Irina Kravtsova is General Counsel of the Ukrainian subsidiary of a European business, founder of the General Counsel Club in Ukraine, and a current PhD student. She lives in Kyiv.
Irina shares with Crafty Counsel what it has been like to be in Ukraine since the invasion by Russian forces on 24 February.
Could you share a typical day since the war started? Is there such a thing?
February 23 was a usual business day. It was Wednesday and it started with a ManCom online meeting at 9:25 am where we discussed our daily plans. The day was full of routine work: review of agreements, giving feedback on requests and questions, a few calls and elaboration of the business procedure. But, as “something was in the air”, I called my friends and asked their opinion on the ongoing situation and the possibility of an invasion by Russian military forces. Neither my friends, nor my colleagues or anyone else with whom I discussed this question, expected that Russia would start a war on Ukraine. I had planned a vacation that was to start in a few days, so that night I went to bed dreaming of my trip to Uzbekistan and thinking about the clothes that I would take with me.
February 24. At 5:45am we were awakened by a call. I understood that something happened and with every sound of the vibrating phone, my anxiety levels increased. I’ll never forget how my boyfriend told me “It has started”. Everything was said in this phrase. His friend called him to inform him that their native town has been bombed. In the next second I heard the sound of two explosions. That’s the moment when you clearly don’t understand what to do: to run, to stay, to hide and if to hide, then where… The street was busy, because it was daytime. Even though it was only 6 am, the streets were blocked with traffic jams and people were running everywhere. Almost all the neighbours in our big residential block were stuffing bags into cars, picking up children and pets. Everyone was in the rush. We started to pack bags too. For the first time I realised that my whole life can be packed into one bag and the things that you’re taking are not luxurious and glamorous stuff but warm and comfortable clothes and shoes with which you can easily run, hide and sleep. Everything that was so priceless yesterday became so meaningless today and vice versa.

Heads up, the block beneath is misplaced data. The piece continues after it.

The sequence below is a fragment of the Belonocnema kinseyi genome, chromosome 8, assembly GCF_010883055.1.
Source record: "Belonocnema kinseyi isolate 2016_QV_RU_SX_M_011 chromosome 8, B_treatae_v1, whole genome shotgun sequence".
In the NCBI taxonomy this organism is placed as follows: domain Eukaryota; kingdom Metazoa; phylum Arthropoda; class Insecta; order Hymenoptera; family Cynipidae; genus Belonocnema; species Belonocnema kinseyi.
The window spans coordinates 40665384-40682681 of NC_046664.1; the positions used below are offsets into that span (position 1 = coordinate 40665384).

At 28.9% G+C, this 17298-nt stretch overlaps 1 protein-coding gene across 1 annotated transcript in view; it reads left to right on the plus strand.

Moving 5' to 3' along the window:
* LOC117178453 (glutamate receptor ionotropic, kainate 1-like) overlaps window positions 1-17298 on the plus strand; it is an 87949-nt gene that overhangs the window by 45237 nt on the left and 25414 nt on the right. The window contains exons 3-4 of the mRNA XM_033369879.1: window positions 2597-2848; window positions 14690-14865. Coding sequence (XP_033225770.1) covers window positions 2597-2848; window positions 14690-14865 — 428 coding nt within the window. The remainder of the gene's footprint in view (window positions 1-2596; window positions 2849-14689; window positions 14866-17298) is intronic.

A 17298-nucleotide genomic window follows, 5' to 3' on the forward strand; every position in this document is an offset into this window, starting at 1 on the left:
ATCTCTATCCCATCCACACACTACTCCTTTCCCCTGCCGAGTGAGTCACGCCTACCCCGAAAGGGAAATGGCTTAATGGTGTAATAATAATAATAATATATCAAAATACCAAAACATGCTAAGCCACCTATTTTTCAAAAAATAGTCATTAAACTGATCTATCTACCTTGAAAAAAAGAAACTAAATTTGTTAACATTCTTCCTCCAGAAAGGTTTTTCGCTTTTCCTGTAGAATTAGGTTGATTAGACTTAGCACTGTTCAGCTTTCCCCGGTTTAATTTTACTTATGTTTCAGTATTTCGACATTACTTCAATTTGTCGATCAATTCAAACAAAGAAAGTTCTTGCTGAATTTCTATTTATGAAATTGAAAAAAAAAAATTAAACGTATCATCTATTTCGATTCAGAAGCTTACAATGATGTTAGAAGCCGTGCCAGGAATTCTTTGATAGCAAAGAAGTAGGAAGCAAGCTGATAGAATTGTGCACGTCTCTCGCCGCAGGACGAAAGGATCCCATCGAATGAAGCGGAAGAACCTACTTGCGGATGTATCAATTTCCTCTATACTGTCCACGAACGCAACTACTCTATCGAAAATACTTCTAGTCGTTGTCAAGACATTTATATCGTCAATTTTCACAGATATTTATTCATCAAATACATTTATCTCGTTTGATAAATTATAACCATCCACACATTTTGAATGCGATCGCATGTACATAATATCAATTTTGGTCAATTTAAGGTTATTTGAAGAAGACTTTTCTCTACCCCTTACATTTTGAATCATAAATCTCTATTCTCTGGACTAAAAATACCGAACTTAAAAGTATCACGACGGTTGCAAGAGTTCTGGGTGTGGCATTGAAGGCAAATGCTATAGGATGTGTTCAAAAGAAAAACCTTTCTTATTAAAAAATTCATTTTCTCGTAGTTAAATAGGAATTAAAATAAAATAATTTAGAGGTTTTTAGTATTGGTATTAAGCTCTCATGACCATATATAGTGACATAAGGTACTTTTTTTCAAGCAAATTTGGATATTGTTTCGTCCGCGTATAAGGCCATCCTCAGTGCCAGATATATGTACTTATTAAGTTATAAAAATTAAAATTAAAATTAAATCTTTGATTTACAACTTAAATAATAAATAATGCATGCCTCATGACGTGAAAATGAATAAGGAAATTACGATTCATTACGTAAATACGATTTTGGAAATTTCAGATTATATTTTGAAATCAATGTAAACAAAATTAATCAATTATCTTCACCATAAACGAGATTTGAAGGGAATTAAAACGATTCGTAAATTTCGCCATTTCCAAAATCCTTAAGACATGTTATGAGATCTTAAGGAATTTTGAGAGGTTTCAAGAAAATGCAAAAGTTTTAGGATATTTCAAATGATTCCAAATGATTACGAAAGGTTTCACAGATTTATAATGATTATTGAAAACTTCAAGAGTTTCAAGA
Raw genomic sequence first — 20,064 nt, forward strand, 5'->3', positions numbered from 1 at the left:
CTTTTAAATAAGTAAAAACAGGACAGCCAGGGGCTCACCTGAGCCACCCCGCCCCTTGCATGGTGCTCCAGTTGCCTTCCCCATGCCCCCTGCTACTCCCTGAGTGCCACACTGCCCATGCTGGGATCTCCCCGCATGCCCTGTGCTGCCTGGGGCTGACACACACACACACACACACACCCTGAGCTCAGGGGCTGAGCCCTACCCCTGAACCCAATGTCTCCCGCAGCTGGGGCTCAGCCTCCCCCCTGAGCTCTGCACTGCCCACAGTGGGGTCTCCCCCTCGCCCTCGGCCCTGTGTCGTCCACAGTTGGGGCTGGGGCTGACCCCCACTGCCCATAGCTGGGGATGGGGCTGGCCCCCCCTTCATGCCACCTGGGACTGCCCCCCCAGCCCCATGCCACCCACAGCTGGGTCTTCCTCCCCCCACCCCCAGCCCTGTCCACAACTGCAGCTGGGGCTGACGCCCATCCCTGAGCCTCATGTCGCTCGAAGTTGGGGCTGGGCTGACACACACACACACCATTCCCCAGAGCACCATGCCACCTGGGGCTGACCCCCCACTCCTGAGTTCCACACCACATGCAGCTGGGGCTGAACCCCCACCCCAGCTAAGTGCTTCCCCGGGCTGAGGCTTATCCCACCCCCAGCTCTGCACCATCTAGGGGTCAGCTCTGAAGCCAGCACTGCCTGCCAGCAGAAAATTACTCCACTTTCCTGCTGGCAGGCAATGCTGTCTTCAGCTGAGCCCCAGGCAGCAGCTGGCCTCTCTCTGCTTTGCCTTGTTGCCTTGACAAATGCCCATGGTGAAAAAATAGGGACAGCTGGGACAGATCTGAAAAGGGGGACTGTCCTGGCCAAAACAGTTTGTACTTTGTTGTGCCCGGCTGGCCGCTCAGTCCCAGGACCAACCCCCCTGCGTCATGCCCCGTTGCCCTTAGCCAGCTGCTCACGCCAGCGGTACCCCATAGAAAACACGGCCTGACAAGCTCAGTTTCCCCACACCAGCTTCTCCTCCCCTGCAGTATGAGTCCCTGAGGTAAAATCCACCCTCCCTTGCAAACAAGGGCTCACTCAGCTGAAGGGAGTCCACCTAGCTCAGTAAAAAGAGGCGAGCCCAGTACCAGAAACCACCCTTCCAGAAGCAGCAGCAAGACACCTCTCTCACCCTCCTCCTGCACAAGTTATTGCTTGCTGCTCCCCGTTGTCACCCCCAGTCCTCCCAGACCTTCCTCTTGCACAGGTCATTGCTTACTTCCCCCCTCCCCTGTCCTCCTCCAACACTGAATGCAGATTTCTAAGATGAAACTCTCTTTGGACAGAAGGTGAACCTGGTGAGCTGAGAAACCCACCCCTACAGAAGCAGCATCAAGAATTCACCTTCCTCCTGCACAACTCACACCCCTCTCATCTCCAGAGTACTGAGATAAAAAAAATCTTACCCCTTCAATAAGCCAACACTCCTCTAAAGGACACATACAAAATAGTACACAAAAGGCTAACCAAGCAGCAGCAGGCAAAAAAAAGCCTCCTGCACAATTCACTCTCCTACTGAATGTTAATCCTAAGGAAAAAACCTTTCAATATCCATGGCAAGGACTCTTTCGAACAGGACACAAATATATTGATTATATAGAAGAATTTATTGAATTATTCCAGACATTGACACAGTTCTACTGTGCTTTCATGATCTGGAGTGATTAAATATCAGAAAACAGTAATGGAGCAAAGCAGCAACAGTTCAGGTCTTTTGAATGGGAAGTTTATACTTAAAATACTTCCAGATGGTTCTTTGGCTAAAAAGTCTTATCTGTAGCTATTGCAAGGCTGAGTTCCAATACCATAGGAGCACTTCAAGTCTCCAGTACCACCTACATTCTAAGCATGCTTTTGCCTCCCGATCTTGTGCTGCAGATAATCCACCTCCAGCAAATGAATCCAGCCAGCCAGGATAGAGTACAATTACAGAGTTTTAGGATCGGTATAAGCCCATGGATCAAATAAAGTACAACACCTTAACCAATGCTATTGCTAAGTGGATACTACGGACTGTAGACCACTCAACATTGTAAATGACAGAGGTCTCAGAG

We stayed in Kyiv for a few more days and only left when I felt that I couldn’t deal with the inner panic, caused by numerous air raid alerts and flying rockets over my head, so we moved to another city where my parents live. But, nowhere is safe in Ukraine now. The sound of air raid alerts is heard in every region, no matter whether it is west or east, north or south.
What would you want in-house lawyers in the rest of Europe, and the wider legal sector, to know about your situation?
I would like to separate my messages into two parts.
First, as a human being, I would like to remind people of their humanity and that it is the foundation of life. Without it, this world has no chance to survive. If people lose their true human values, they will lose this world.
War and illness are two circumstances that are beyond your control. Everyone is equal before war and illness. It doesn’t matter whether you’re rich or poor, occupying a top position or just starting in your career, having a doctor’s degree (PHD) or whether you are a student, your appearance and clothes don’t matter at all. The only thing that makes you different is your inner values. Are you able to share the last piece of bread or give the last sip of water to someone who’s near you? Are you able to give a hand to those who need it if by doing that you lose your comfort? If you’re running away, should you take one more additional bag with luxury stuff or, instead, take your pet? Ask yourself these questions. Find true values that really matter to you.
Second, as a legal professional who suffers from the war, it’s important to underline that the war started without any notification. Neither from legal, nor from the business side is it possible to be fully prepared, so that you are totally on the safe side. Especially as it relates to businesses that have fixed assets, like plants, warehouses, shopping malls. You simply can’t put them into your pocket. Surely, business plans should be elaborated for different kinds of urgent cases but no inner procedure will be able to stop tanks and rockets.